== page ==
Coming down after a better time in your life that you didn’t really think would end. Slowly feeling the return of self-doubts while the inertia of confidence makes it a push-pull battle. Not knowing what part of yourself to believe, or believe in. The anxieties can be mobilising, which lends itself to the percussion arrangement, and synths inspired by Charli XCX’s True Romance, but they give way to sirens.

Wander [Rust]

This is about being spooked out of having children because of potentially passing on a mental illness (more existential threats to all life on planet Earth notwithstanding). “Report back/From a better place than your own/A failed hero” - there has to be something else other than this, and I saw some of it in a lounge room in Ham. Otherwise there’s just a lot of dead ends.

Stay Here

I’m always fascinated by nostalgia and how we frame time. For all the constantly-growing body of evidence I have that time does pass, the time ahead seems to grow in magnitude. Getting through a footy season feels like a monumental achievement, let alone a whole calendar year, and January can all of a sudden feel very cold (or simply just too hot). I wrote and recorded the bones of this in the first days of a new year, and tried creating a TR/ST x Beach House track that would be the album opener (it didn’t quite sit right there).

Slink Away

The gateway between the vacuum drone and lo-fi of the first two albums, and the poppier and more structured elements on this album. This was the first song made and was always going to be the title track (apart from briefly flirting with the idea of calling the record In Time, thwarted when Time For Dreams released their album In Time - also produced by James Cecil, and released while we were working on this record). Leaving parties, clubs, anything really, bewildered, going for a walk, not quite sure what to think. “I want to go” was the essential conclusion.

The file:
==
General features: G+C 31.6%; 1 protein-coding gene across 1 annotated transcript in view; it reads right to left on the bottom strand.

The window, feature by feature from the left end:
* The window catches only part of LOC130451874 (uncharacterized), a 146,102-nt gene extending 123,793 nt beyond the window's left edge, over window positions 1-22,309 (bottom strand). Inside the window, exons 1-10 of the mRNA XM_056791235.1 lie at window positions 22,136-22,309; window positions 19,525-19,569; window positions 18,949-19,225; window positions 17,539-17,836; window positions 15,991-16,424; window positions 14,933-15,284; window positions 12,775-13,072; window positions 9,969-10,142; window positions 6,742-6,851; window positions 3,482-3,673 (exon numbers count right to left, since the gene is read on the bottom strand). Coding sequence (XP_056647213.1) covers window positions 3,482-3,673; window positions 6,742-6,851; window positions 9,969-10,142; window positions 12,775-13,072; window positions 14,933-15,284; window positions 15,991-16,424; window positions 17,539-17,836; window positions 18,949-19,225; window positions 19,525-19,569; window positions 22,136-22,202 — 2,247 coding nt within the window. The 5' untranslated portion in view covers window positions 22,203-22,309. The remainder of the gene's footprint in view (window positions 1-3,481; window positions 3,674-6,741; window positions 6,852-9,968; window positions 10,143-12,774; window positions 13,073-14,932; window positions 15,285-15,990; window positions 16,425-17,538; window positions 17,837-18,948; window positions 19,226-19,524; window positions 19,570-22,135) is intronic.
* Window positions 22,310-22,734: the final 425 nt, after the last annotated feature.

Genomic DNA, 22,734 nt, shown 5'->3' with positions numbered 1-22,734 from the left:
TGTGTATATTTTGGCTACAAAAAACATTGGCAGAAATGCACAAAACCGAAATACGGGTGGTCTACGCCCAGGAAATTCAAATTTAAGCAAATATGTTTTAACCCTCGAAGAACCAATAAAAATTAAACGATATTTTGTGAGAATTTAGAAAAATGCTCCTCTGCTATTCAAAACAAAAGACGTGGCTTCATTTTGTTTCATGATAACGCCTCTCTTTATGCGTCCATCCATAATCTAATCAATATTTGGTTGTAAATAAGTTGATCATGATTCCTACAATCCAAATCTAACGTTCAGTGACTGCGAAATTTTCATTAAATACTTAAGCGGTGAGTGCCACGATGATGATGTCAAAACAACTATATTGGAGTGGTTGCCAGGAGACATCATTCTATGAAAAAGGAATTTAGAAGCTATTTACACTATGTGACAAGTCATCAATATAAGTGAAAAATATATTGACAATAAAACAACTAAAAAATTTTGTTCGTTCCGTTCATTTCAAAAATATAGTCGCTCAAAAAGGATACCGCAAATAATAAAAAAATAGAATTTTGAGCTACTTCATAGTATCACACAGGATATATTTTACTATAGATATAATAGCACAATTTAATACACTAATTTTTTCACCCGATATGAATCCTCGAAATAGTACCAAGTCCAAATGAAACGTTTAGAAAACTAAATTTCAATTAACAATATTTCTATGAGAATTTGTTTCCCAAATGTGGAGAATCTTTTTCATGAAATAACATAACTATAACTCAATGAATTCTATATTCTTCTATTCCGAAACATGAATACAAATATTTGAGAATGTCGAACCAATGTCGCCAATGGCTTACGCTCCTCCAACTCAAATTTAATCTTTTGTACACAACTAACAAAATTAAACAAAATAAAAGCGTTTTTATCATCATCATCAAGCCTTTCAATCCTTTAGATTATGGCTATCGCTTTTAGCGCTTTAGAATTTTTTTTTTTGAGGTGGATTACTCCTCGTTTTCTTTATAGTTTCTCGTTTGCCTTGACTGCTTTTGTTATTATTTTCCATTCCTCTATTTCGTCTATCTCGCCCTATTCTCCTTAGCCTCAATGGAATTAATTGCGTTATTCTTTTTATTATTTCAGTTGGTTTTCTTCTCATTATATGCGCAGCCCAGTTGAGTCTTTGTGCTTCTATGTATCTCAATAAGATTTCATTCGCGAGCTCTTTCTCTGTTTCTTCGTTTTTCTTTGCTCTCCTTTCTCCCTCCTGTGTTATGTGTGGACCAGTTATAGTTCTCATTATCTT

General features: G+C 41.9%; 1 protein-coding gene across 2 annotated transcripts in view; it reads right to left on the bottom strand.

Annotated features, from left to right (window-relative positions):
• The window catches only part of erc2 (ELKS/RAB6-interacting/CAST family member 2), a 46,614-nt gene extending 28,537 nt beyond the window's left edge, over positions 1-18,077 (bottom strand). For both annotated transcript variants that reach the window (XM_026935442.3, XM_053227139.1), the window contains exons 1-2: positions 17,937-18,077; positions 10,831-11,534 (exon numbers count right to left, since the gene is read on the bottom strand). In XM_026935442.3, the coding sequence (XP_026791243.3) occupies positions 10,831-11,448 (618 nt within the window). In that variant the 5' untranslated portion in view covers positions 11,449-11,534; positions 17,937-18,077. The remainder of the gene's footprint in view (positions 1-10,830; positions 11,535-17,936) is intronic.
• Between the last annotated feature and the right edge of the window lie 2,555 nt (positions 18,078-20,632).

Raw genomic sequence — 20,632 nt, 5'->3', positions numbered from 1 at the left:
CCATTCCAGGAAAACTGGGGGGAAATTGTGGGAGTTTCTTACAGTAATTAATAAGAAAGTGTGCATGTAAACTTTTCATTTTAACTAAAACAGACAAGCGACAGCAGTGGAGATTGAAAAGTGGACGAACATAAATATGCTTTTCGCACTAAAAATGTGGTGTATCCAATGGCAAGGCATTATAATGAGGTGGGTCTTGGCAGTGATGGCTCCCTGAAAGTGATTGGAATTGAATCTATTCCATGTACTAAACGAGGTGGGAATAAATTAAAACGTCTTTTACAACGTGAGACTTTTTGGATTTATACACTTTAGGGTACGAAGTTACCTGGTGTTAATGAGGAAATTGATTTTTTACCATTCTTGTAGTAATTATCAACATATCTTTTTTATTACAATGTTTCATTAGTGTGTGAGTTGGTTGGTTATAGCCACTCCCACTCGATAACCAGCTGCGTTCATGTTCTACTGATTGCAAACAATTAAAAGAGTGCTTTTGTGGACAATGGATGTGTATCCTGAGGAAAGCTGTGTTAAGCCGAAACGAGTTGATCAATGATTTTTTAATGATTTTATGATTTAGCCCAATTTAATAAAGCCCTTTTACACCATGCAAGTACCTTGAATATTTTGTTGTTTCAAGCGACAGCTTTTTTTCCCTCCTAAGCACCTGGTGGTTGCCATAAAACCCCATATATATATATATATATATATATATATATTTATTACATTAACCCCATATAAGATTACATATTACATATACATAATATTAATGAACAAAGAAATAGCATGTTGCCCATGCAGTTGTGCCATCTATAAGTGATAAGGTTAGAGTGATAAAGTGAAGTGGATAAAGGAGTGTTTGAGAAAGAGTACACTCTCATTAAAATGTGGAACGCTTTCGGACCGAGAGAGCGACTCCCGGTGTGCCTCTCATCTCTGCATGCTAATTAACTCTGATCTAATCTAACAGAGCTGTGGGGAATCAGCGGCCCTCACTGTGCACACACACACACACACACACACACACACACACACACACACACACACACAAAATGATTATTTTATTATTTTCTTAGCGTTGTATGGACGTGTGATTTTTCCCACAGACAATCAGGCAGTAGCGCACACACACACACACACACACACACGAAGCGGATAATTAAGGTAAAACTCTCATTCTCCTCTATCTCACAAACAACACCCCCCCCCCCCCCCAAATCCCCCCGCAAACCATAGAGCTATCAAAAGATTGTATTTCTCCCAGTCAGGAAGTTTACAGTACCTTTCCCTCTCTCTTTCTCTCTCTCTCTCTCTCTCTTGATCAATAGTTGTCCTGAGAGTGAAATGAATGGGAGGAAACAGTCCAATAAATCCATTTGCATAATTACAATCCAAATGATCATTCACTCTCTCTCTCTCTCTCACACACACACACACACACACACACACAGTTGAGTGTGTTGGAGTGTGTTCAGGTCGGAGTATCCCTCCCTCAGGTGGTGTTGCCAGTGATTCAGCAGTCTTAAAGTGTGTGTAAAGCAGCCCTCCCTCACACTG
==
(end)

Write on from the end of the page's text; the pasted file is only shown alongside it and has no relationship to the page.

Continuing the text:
The first half was built in a rudimentary form for a friend’s short film soundtrack, before being expanded unintentionally. I will forever be torn about what I even wanted this to ultimately be, and the different places we took it, and where it ended up. “Operate like me” - ‘Grace’ is a plea and a wish and a dream.

All the Same

Short and sweet. Another refraction on this record of the prisms of fallibility and making the same mistakes again. Musically and lyrically straighter to the point - “When you’re wrong all the time / It’s hard to know when you’re right”.


Once my favourite thing I’d ever made, and also the song that has given me the most grief. ‘Augsburg’ is about looking for things in the wrong places, and making the same mistakes again. I remember getting a bit too excited at one point when I was making it and thinking, “This song will save my life!”, so in a way it unintentionally ended up being about itself. For all intents and purposes it would encapsulate the album in a single song, but it didn’t quite end up being what I thought it might be. It took a few turns; a lot of it ended up where it began.

As the title suggests, this was written after spending a short time in Augsburg, outside of Munich. Musically, an attempted meeting of iamamiwhoami, Grimes and TR/ST.

Goodbye, Zola

The bones were made on the same day as the title track. Initially I had them closing the album back-to-back. I ended up recording the vocals for both of them in the studio on the same day. Much like the opener, six years separated the first and second lots of the work done on this. This was always, always, always going to be the album’s closer. This is about leaving places that you might have once felt you belonged.
Slink Away is out in all the usual places.
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Photo by Ted McDonnell